Representative Thomas Massie readily admits his amendment gutting DC’s gun laws, which is attached to an appropriations bill the House approved Wednesday, has no chance of becoming actual law. The Kentucky Republican is counting on Senate Majority Leader Harry Reid and the upper chamber’s Democratic majority to ignore his tack-on when they take up the bill. But Massie’s putting up his fight to put more guns on District streets because he doesn’t want it to go unsaid that he didn’t stick his neck out for the Second Amendment every chance he got.
“I am universally for gun rights,” he said. “Universally I’m for freedom and I’m for freedom across the country. I don’t want this to be a referendum on home rule.”
Curious, then, that these comments came minutes after he crashed a press conference staged Thursday by Delegate Eleanor Holmes Norton, DC Mayor Vince Gray, and Assistant Metropolitan Police Department Chief Alfred Durham to condemn what city officials see as yet another Capitol Hill incursion into how the District governs itself. As they see it, Massie’s amendment, which would stop DC from spending any money to enforce its gun laws, is very much an attempt to trample on home rule.
Norton, with Massie standing politely among a gaggle of reporters, led off by mocking him for writing legislation that affects the District instead of his own constituents.
“Guess what I’ve just done for the people of Kentucky?” said Norton, doing her best Massie impersonation. Norton also said she spoke with a “high-ranking” White House official about working with Reid to make sure nothing similar to Massie’s amendment hits the Senate. Massie’s fellow Kentuckian, Senator Rand Paul, made his own attempt to overturn DC gun laws snuffed out last week, although he might not be done trying to futz with the District’s firearm regulations. DC’s gun laws, which allow people to own handguns and rifles as long as the guns stay inside their owners’ homes, are frequently cited as the strictest in the nation.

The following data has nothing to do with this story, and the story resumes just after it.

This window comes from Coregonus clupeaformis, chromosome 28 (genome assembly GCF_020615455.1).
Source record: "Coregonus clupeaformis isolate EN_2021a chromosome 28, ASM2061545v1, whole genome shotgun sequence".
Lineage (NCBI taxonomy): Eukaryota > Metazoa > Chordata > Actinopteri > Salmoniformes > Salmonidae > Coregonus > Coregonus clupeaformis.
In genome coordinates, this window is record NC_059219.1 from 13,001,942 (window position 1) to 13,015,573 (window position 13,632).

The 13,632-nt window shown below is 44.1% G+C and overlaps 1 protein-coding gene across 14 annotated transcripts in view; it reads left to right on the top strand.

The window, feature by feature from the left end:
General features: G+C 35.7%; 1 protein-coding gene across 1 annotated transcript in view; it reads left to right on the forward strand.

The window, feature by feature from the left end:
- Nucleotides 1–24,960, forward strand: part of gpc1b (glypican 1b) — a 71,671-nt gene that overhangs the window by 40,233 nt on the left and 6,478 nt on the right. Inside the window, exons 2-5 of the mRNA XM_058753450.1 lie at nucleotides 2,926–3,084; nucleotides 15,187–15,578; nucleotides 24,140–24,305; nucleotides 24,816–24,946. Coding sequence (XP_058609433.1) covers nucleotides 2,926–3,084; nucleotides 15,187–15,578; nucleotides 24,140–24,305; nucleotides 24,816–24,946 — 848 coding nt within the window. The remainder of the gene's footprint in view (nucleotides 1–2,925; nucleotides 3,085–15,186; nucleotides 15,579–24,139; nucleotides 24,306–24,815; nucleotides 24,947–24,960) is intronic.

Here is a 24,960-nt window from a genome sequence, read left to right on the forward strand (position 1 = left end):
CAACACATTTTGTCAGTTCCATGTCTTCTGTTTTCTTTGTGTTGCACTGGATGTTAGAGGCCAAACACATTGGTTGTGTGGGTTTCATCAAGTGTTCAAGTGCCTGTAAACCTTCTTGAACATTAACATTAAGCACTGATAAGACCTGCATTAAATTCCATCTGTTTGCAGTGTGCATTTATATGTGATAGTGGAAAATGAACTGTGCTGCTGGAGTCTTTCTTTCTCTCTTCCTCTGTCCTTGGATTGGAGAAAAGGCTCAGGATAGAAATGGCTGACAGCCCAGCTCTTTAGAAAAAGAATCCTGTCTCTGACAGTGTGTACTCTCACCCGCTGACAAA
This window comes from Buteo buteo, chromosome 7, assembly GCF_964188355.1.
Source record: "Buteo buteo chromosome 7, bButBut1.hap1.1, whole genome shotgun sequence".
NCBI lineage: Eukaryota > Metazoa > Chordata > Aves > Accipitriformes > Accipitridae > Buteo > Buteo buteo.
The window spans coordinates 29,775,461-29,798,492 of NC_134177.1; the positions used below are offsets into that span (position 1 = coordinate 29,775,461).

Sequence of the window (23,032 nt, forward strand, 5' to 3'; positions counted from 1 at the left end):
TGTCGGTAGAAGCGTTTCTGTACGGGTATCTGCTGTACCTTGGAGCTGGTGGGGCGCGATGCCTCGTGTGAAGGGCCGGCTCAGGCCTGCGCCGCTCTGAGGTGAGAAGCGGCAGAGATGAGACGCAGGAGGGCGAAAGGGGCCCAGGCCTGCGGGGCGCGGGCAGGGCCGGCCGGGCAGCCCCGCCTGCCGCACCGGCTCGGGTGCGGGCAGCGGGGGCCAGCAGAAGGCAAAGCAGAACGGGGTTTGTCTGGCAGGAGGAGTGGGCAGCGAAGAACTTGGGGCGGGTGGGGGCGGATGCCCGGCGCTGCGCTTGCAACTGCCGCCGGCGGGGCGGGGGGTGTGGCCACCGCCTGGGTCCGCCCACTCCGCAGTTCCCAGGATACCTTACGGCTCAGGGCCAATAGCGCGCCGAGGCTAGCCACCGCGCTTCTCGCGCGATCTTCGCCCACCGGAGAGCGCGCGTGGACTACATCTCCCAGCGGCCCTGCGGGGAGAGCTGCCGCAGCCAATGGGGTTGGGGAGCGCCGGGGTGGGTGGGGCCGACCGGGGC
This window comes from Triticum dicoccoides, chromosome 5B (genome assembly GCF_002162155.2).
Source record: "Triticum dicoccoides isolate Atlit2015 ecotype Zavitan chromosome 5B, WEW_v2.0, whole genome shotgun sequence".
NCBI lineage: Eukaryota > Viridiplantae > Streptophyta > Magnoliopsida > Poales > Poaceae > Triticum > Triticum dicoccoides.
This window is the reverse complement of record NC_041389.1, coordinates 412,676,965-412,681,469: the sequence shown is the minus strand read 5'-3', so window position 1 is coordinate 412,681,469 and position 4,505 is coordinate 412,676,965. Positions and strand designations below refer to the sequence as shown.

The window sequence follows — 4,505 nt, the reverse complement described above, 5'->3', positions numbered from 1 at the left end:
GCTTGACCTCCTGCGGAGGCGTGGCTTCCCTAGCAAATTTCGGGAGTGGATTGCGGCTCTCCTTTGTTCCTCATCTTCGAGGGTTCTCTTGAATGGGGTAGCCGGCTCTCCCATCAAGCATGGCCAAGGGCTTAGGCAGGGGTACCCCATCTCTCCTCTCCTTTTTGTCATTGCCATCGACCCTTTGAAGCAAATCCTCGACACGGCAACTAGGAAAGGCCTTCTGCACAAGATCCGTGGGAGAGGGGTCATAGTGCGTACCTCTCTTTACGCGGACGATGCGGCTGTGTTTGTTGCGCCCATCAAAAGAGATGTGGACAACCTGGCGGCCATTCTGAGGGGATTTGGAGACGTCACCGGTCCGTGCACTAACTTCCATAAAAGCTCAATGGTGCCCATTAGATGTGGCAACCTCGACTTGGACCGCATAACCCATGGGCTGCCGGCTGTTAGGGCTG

Durham said Massie’s amendment creates a “clear and present danger” to city residents. “It’s just ludicrous,” he said.
Norton and Gray said that even with Massie’s congressional trolling headed toward a likely parliamentary death, they’re not letting their guard down.
Upon leaving Norton’s press conference to head to the floor for votes, Massie insisted there’s a direct link between expanded gun rights and reduced crime rates. His evidence: the fact that violent crime is down since 2008, when the Supreme Court overturned the city’s longstanding ban on handgun ownership in District of Columbia v. Heller.
Aside from the supposed correlation, Massie offered no evidence that the Heller ruling actually made DC safer. Durham shrugged it off, saying that “crime is down because of the efforts of the Metropolitan Police Department.”
Massie wouldn’t budge on his claim, though. “I have a spreadsheet I can give you,” he said in his office, where a carton of Frosted Flakes with his photograph next to stripey breakfast mascot Tony the Tiger is given pride of place in a glass box in the foyer. But when asked for more proof, he dismissed the gaggle, announcing it was time to drive home to Kentucky for the weekend.
Massie’s office later supplied the spreadsheet (by Twitter) with MPD stats showing a drop violent crime between 2007 and 2011, but neither he nor his staff offered any contextual relationship between the numbers and Heller.